The other side of the story

So I have me some thoughts and feelings regarding Prop 8. This post is not about them.

Over the past several days I have o
bserved the protests directed at the Mormon church, (some more vitriolic then others):

and as a Mormon I feel compelled to point out that

1.) Not every Mormon voted for Prop 8. In fact the vast, vast, vast majority of them had absolutely nothing to do with it, so sending them all to hell doesn't seem altogether fair (and is a tad hypocritical no?). And you know what else? Sending those to hell who did vote for it is just silly. Freedom of religion, speech and the democratic process. far as I see no Mormon violated any of these things. But thanks for all the excuses to type hell. Damn it feels good.

2.) Well...he says it better:

Catholic Bishop Decries Religious Bigotry Against Mormons

SACRAMENTO - 7 November 2008 - (This news release was issued by the Roman Catholic Diocese of Sacramento) The following statement was released today by Bishop William Weigand, head of the Roman Catholic Diocese of Sacramento and former Bishop of Salt Lake City, in response to attacks on (The Church of Jesus Christ of Latter-day Saints) for supporting California’s Proposition 8, defending the traditional definition of marriage:

“Catholics stand in solidarity with our Mormon brothers and sisters in support of traditional marriage — the union of one man and one woman — that has been the major building block of Western Civilization for millennia.

“The ProtectMarriage coalition, which led the successful campaign to pass Proposition 8, was an historic alliance of people from every faith and ethnicity. LDS were included — but so were Catholics and Jews, Evangelicals and Orthodox, African-Americans and Latinos, Asians and Anglos.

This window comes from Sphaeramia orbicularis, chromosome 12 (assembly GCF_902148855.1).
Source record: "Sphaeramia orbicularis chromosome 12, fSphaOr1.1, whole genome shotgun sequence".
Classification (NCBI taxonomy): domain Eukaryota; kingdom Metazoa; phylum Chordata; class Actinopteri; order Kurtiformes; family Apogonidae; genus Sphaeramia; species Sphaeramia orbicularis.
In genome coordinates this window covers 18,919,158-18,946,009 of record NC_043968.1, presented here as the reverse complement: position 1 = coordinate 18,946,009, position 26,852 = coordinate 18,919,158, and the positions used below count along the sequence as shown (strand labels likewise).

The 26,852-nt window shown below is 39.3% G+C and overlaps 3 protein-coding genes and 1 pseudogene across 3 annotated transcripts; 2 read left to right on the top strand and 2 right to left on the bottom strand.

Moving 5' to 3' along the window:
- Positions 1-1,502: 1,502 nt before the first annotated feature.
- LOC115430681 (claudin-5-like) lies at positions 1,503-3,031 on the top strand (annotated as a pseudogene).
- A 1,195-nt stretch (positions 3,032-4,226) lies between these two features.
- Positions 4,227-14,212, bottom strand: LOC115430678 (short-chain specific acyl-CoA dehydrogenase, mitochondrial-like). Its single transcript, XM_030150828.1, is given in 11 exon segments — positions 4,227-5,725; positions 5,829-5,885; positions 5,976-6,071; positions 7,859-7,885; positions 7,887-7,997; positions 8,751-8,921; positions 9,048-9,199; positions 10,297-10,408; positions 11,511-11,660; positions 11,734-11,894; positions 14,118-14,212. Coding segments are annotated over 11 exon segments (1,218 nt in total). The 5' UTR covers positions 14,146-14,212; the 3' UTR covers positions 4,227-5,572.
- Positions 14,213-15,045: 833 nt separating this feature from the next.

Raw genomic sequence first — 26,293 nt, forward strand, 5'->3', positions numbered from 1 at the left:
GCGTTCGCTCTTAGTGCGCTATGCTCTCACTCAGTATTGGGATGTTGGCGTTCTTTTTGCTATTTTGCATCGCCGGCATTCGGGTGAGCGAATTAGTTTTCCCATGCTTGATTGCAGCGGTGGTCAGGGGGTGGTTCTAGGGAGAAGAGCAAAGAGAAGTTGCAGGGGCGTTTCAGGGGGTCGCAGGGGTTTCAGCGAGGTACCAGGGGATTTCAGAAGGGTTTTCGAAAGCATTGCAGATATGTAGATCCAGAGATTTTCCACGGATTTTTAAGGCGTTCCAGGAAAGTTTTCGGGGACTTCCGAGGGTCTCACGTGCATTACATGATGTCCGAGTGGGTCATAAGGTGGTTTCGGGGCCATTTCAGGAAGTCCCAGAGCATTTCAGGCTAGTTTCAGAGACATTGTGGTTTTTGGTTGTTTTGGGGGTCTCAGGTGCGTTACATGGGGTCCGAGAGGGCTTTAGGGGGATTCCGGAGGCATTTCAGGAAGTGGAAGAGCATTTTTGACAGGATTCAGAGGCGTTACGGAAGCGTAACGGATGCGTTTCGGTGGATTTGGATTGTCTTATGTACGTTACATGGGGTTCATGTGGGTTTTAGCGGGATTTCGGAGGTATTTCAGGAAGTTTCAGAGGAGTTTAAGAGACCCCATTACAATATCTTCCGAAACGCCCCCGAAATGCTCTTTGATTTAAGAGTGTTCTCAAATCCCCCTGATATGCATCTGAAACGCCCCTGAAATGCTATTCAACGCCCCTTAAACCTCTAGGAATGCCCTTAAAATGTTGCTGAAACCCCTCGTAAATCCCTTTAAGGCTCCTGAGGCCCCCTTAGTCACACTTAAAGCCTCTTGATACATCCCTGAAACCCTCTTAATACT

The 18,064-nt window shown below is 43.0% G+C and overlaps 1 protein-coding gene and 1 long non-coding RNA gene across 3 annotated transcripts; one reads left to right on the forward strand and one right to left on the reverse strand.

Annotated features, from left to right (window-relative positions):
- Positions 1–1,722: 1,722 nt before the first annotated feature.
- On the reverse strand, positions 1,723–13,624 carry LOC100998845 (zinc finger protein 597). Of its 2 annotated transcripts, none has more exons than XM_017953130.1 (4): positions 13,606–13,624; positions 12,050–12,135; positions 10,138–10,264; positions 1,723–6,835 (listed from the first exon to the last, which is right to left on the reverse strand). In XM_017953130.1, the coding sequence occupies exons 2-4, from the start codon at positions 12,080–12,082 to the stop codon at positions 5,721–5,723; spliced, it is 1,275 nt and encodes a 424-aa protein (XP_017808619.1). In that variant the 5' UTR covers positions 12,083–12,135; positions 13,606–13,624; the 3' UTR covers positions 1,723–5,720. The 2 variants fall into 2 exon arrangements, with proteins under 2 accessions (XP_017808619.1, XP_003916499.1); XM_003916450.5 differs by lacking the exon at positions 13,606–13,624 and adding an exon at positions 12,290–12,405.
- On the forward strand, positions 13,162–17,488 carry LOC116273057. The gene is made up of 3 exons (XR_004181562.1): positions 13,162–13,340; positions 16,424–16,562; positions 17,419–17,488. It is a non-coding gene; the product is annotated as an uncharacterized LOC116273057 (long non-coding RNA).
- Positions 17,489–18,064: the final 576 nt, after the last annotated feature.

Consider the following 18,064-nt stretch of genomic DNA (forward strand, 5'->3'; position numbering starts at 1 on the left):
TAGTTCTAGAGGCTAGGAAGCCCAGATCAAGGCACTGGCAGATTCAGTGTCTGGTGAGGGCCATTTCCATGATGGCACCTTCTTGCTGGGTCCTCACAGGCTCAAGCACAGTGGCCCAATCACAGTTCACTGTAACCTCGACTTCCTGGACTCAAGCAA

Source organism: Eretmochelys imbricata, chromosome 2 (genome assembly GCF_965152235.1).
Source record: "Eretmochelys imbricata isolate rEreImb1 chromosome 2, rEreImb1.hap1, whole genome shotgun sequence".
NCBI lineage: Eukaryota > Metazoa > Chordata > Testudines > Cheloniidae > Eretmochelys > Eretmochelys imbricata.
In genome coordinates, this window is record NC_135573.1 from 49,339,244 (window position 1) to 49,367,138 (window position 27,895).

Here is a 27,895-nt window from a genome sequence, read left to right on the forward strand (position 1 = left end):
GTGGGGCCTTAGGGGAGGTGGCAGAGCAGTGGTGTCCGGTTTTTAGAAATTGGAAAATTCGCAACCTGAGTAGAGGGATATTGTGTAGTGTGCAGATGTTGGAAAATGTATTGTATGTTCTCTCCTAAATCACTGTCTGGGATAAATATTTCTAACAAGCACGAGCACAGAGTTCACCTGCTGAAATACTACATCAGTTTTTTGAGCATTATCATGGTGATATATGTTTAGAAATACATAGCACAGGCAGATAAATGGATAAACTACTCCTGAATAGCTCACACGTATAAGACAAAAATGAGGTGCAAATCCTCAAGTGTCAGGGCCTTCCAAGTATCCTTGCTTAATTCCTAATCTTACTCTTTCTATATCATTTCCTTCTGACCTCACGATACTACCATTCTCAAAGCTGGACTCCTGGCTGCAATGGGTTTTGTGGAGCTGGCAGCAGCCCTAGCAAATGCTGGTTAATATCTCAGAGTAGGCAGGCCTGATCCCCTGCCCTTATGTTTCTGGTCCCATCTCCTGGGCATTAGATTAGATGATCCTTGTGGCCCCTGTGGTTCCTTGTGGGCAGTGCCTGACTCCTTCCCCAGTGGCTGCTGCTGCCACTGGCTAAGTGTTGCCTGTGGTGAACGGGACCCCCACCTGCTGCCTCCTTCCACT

“Bigoted attacks on Mormons for the part they played in our coalition are shameful and ignore the reality that Mormon voters were only a small part of the groundswell that supported Proposition 8.

“As the former bishop of the Diocese of Salt Lake City, I can attest to the fact that followers of the Mormon faith are a good and generous people with a long history of commitment to family and giving to community causes.

“I personally decry the bigotry recently exhibited towards the members of the Church of Jesus Christ of Latter-day Saints — coming from the opponents of Proposition 8, who ironically, have called those of us supporting traditional marriage intolerant.

“I call upon the supporters of same-sex marriage to live by their own words — and to refrain from discrimination against religion and to exercise tolerance for those who differ from them. I call upon them to accept the will of the people of California in the passage of Proposition 8.”

SOURCE: Roman Catholic Diocese of Sacramento


Me again:

When all is said and done, members of the Mormon church, (not the Church itself) donated a great deal of money towards Prop 8 and were encouraged by church leaders to support the passage of the proposition. In the end only a very tiny percentage of them got to vote, not all of them voted yes, and none of them as far as I am aware, stood with a gun to the head of anyone in a voting booth to make them vote "yes". While there will no doubt always be disappointing exceptions in every group of people, I have no doubt that the vast majority of Mormons were respectful in their campaigning. The process was a democratic one and whether we like it or not, the people have spoken. Most of those people were not Mormon. I would also like to point out the following from a statement given by the Mormon church: